By the mid-eighteenth century, this agrarian class, many of whom were fairly well-educated -- they had read of the Demos of the Greek city-states, of the Roman Republic's representative government, of the Italian city-states of the Renaissance -- and they understood the importance of access to resources in the struggle for self-determination (AKA "independence").  If one can produce one's own food supply, one's life will be much more stable and much less threatened than if one has nothing to sell but your labor to obtain needed sustenance.  The subjugation of African slave labor -- among the most brutal of labor systems ever devised by humankind -- helped seal the deal.  There was now a permanent underclass that could be forced to produce wealth almost unconditionally, allowing more self-determination for the Euro-American Anglo-Celts as they were not needed for that purpose.  The socio-economic creation of "race" allowed for social control, dividing the producing class by skin color and ethnic origin, not unlike the way livestock is divided by breed and provenance.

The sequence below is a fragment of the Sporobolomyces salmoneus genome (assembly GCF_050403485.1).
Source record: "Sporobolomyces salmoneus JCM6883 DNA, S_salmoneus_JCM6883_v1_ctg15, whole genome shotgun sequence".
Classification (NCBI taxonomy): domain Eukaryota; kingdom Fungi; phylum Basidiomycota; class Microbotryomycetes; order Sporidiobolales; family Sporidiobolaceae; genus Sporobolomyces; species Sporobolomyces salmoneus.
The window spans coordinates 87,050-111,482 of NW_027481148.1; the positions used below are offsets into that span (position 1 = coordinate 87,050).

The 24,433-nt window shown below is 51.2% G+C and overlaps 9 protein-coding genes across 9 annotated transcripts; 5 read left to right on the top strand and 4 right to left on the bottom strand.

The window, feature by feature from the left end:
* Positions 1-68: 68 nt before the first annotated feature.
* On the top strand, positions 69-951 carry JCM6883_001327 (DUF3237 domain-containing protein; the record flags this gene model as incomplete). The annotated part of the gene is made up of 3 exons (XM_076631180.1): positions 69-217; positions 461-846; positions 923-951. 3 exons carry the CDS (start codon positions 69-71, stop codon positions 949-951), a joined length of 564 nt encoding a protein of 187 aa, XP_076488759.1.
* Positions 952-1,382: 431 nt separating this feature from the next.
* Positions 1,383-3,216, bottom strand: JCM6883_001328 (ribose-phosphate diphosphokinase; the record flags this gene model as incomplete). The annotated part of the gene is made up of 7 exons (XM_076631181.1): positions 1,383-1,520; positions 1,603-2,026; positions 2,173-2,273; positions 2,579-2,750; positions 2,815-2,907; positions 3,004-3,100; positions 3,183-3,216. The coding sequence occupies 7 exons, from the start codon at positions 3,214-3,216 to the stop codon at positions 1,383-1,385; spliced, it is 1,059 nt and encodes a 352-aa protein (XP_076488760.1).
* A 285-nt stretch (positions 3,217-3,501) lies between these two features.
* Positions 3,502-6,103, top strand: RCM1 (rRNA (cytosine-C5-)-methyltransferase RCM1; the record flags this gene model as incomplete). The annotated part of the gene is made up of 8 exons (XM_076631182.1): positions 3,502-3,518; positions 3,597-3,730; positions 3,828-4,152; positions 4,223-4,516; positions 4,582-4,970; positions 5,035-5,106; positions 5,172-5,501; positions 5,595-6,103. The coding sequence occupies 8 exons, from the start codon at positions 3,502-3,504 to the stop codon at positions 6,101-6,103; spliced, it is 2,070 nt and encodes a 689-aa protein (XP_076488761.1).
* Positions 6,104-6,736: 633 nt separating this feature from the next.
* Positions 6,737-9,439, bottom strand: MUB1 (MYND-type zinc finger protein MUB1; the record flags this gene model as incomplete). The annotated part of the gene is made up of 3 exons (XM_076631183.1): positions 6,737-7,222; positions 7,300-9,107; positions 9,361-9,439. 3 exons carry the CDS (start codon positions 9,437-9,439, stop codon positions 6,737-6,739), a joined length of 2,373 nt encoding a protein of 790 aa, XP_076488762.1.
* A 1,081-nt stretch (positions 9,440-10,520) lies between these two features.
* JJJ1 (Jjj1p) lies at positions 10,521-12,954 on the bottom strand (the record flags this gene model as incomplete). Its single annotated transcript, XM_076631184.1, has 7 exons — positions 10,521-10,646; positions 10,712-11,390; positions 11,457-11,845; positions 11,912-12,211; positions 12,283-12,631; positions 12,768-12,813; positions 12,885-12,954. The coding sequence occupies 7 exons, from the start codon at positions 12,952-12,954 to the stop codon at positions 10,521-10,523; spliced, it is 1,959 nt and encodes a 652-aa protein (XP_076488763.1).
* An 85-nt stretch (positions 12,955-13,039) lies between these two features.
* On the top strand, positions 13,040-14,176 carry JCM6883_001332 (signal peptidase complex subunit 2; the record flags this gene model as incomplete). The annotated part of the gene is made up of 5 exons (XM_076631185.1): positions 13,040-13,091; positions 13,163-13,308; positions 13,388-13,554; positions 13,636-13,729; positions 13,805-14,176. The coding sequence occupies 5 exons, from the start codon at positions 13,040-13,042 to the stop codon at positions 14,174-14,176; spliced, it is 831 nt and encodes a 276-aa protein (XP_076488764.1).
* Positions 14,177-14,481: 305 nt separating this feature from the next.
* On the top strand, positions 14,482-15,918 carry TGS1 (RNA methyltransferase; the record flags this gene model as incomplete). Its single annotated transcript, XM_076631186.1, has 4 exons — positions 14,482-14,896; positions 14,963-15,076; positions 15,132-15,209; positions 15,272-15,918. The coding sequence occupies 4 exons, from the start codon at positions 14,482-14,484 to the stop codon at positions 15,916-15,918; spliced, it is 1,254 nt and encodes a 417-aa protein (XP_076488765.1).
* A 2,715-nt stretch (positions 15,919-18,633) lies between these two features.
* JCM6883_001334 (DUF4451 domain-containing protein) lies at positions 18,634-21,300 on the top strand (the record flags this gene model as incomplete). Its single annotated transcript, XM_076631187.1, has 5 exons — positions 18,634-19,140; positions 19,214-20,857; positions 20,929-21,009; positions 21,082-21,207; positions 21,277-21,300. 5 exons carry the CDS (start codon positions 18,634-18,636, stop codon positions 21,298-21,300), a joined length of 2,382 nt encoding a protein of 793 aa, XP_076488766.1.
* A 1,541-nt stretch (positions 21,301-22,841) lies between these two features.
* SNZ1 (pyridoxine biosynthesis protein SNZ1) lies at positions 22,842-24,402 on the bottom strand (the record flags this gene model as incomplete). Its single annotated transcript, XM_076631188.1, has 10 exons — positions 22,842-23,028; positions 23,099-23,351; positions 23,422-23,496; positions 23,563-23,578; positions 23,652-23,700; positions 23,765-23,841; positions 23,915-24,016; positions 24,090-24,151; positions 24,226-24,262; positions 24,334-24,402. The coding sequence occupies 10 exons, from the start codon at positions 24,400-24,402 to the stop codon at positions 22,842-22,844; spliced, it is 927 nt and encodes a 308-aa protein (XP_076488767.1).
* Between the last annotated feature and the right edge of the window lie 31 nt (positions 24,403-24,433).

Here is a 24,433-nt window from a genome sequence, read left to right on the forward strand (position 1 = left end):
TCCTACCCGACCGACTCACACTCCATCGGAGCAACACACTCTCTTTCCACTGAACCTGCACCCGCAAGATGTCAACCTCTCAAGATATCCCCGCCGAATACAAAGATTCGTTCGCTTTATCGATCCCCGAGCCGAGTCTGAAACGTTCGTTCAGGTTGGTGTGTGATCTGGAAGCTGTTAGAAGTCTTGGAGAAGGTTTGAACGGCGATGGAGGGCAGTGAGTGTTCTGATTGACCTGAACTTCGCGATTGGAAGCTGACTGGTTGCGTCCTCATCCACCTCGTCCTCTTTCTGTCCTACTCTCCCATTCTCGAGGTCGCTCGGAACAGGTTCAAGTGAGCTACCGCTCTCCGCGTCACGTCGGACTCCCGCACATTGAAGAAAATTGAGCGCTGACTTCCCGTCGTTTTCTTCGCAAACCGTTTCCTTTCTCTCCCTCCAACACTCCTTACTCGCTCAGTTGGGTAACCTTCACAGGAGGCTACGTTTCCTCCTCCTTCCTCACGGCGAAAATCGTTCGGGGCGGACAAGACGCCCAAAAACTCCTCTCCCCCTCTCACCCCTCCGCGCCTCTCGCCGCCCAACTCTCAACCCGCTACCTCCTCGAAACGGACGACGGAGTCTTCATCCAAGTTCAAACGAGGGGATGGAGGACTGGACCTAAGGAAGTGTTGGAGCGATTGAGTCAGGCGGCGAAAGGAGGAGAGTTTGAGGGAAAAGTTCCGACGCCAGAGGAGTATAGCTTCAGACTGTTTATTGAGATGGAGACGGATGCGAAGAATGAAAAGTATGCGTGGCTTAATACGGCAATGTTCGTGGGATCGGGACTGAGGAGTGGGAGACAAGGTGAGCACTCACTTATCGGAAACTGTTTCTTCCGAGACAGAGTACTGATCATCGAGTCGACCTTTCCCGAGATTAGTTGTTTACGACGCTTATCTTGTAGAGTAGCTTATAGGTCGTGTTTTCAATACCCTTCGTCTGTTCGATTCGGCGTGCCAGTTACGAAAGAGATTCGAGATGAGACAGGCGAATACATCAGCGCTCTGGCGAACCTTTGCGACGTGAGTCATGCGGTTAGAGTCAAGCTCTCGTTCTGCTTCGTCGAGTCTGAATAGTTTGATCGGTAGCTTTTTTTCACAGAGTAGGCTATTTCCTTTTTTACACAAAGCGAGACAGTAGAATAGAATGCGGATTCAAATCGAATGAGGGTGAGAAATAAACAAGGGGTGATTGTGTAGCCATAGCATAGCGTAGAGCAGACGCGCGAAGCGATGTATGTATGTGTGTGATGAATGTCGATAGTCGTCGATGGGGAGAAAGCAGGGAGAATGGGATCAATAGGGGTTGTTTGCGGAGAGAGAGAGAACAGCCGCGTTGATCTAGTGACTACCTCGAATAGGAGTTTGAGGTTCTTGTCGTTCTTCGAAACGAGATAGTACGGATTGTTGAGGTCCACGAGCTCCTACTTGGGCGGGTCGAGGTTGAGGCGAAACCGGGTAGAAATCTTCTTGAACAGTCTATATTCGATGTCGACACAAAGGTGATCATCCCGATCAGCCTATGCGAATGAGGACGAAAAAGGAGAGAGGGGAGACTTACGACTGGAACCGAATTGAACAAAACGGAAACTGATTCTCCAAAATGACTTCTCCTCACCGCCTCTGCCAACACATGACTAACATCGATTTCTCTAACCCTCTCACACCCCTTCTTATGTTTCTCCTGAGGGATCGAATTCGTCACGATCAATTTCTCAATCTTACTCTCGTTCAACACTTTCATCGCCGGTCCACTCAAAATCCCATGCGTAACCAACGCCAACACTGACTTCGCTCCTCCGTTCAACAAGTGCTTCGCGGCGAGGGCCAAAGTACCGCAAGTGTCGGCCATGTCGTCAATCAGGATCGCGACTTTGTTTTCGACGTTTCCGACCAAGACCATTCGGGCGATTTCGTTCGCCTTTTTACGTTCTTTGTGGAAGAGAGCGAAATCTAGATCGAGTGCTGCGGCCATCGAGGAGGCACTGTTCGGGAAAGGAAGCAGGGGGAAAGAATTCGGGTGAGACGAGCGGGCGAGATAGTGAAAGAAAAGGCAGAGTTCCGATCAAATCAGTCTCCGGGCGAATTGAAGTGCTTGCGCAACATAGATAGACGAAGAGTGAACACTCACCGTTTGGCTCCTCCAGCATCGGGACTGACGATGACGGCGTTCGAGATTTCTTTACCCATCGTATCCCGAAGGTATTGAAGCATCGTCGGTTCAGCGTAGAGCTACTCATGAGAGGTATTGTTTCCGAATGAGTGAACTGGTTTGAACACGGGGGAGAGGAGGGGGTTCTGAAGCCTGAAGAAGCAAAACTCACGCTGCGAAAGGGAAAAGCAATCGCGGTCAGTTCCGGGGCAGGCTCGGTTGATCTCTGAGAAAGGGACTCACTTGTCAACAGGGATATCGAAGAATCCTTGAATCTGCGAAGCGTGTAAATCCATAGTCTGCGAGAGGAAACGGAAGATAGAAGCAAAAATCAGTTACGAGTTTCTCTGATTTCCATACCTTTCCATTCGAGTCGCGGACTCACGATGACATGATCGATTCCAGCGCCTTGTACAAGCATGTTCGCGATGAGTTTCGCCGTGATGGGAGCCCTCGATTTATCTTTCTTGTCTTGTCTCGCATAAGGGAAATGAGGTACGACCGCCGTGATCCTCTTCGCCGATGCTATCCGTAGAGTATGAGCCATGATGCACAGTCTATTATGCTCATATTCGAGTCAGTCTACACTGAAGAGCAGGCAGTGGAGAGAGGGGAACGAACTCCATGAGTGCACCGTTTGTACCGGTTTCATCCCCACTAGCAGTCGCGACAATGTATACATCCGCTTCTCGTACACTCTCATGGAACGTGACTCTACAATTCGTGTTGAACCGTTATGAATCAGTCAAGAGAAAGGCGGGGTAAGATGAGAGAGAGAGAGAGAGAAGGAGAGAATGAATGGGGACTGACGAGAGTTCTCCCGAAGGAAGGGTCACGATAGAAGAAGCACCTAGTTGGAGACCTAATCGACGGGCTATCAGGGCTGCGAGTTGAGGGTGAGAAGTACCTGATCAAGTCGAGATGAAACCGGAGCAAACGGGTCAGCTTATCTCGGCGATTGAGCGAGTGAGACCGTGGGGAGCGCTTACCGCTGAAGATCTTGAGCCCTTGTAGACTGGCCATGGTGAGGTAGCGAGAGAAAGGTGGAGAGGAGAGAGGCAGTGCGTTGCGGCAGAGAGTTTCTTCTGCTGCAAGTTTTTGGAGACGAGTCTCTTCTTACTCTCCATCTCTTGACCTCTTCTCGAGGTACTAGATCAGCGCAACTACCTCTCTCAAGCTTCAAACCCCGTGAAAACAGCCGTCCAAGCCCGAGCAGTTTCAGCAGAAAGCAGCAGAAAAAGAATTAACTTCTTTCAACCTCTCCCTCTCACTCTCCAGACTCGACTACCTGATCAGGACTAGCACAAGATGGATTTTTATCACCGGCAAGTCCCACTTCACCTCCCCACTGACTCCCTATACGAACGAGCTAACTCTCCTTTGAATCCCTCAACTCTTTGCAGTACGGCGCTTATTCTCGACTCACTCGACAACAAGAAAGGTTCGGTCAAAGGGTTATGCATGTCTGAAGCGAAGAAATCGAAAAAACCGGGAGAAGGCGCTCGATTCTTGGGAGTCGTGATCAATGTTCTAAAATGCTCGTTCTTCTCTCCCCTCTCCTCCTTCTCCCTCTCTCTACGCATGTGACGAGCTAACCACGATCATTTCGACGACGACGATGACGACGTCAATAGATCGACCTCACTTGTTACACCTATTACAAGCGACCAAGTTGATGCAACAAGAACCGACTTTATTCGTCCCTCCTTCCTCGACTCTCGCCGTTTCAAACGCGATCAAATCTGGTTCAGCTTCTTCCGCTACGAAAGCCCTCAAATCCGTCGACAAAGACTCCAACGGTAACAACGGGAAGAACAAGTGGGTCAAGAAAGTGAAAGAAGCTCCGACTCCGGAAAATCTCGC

By the mid-nineteenth century, the new republic of the United States had grown into a major producer of food as well as staple crops through the plantation complex.  But the Industrial Revolution, fed by machinery, immigrant labor, banker finance, and the U.S. Civil War, boomed.
Immigrants -- usually deprived of their access to fertile land and fresh water in Europe and China -- came by the millions.  Cities expanded at unprecedented rates.  The rise of Industrial Capital gave new impetus to appropriating lands already appropriated from the natives by the agrarian class.